Pandora, Prometheus, and Pessimism. "Pessimism deserves serious consideration in today’s culture of Oprah-quick-fix happiness, Prozac induced euphoria, and unjustified optimism for our species. Unlike Oprah and Prozac, pessimism is not easy to swallow. It is time we consider this tradition in a culture steeped in farcical, puerile conceptions of happiness; an environment where every person who is able to grin on a book-cover can tell us how to achieve happiness now; where angels or god or some other fairy-tale character cares about our actions in this world. Life is not a grand, heroic narrative with a happy ending. It is not a place where we are overcoming obstacles in order to achieve a time in our lives of perfect serenity. In order to combat such serious obstructions to clear-thought, boundaries to reality and gateways to delusion, pessimism can help us shape our thoughts on matters which resonate with all us rational, bipedal apes."
Everybody Have Fun. In 1978, a trio of psychologists curious about happiness assembled two groups of subjects. In the first were winners of the Illinois state lottery. These men and women had received jackpots of between fifty thousand and a million dollars. In the second group were victims of devastating accidents. How happy had they been before these events? How about now? How about expectations for the future? These and other results have shown that hitting the jackpot fails to lift spirits along with a whole range of activities that people tend to think will make them happy (getting a raise, moving to California, or having kid). Is the United States a nation of joyless lottery winners? And are there implications for public policy decisions?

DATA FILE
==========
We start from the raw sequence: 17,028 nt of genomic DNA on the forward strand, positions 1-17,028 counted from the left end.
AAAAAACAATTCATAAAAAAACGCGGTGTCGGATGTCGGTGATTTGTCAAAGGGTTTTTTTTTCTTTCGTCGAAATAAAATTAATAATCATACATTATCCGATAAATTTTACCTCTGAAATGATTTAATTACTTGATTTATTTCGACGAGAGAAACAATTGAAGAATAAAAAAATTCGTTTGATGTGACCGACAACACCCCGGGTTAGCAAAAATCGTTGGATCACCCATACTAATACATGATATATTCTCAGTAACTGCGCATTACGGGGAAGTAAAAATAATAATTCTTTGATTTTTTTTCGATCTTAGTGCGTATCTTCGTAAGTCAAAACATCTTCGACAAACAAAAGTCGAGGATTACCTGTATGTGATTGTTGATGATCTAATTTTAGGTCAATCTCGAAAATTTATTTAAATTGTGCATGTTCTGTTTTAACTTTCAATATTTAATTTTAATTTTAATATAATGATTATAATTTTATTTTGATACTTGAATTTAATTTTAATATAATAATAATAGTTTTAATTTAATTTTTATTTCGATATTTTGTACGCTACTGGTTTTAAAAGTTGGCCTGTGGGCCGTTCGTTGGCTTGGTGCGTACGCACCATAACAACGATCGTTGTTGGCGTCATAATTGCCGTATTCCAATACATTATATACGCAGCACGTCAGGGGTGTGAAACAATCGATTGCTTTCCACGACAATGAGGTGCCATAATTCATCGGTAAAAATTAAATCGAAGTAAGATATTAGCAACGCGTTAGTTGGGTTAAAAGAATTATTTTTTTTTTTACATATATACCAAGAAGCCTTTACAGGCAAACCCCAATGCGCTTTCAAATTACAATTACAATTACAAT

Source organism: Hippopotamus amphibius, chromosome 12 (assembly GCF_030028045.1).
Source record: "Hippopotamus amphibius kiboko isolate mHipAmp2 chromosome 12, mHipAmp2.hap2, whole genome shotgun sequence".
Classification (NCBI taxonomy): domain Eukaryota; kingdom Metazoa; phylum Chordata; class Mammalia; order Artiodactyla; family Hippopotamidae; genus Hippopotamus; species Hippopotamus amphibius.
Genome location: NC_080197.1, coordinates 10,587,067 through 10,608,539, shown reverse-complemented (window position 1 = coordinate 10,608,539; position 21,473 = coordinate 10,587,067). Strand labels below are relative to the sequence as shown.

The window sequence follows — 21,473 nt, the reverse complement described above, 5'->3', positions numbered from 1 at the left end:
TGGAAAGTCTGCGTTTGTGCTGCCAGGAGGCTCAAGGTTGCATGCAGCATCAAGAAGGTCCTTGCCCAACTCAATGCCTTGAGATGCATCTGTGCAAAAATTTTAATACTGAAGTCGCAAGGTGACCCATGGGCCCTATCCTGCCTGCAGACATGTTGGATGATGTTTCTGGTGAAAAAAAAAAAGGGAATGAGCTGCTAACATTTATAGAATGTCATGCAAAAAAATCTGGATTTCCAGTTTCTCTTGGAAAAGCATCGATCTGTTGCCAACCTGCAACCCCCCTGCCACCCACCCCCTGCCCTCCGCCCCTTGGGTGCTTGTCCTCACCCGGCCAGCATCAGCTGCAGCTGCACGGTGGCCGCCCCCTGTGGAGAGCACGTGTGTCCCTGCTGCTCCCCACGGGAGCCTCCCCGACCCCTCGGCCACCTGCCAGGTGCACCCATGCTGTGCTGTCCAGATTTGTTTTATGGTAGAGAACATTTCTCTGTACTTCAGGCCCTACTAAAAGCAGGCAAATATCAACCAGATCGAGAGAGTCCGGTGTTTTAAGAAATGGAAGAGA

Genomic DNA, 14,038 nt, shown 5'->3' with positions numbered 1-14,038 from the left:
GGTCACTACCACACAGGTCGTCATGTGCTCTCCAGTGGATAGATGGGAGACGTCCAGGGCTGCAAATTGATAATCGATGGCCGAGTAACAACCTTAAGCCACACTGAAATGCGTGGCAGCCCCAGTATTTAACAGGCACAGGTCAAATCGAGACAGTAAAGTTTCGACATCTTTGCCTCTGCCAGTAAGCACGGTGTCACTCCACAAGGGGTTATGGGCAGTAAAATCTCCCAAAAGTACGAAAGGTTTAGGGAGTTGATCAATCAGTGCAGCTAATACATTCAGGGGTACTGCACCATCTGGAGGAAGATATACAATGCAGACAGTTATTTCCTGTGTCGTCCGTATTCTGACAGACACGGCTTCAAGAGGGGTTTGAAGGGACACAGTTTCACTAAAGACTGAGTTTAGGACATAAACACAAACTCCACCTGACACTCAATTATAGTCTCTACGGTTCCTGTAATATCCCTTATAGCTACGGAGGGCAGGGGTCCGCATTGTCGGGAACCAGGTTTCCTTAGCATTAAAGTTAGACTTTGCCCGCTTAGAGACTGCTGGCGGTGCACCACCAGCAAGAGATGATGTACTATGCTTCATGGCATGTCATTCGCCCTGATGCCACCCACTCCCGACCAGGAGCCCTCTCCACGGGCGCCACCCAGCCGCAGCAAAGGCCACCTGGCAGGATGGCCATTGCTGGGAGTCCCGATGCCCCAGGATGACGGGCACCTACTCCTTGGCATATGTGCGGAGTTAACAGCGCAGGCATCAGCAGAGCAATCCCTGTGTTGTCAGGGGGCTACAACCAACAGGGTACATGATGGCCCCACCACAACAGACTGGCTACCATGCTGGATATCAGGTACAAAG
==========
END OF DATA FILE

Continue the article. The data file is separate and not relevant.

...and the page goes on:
Change your mind, change your brain - Matthieu Ricard talks about creating the inner conditions for authentic happiness, and the effects of meditation on the brain. [more inside]
The Gallup-Healthways Well-Being Index is a survey that rated the 50 states of America from most to least happiest, based on things like emotional health, job satisfaction, and healthy decisions. The top states may surprise you.
We think it’s normal to work all day every day at a dead-end job. It’s normal to fight with our spouses and our children. It’s normal to eat and drink and drug ourselves to escape, to veg out and stare at a screen for hours a day just to dull the pain. It’s normal to hate our lives and be miserable, it’s normal to be lonely, it’s normal to feel hollow. The Freak Revolution Manifesto.
Children Full of Life - grade 4 students in Kanazawa, Japan learn deep life lessons from their incredible teacher and from each other. I strongly recommend this as awesome, but one caveat: keep tissues handy. (5 parts, 40 minutes total, English)
When Money Buys Happiness. List the ten most expensive things (products, services or experiences) that you have ever paid for (including houses, cars, university degrees, marriage ceremonies, divorce settlements and taxes). Then, list the ten items that you have ever bought that gave you the most happiness. Count how many items appear on both lists. [more inside]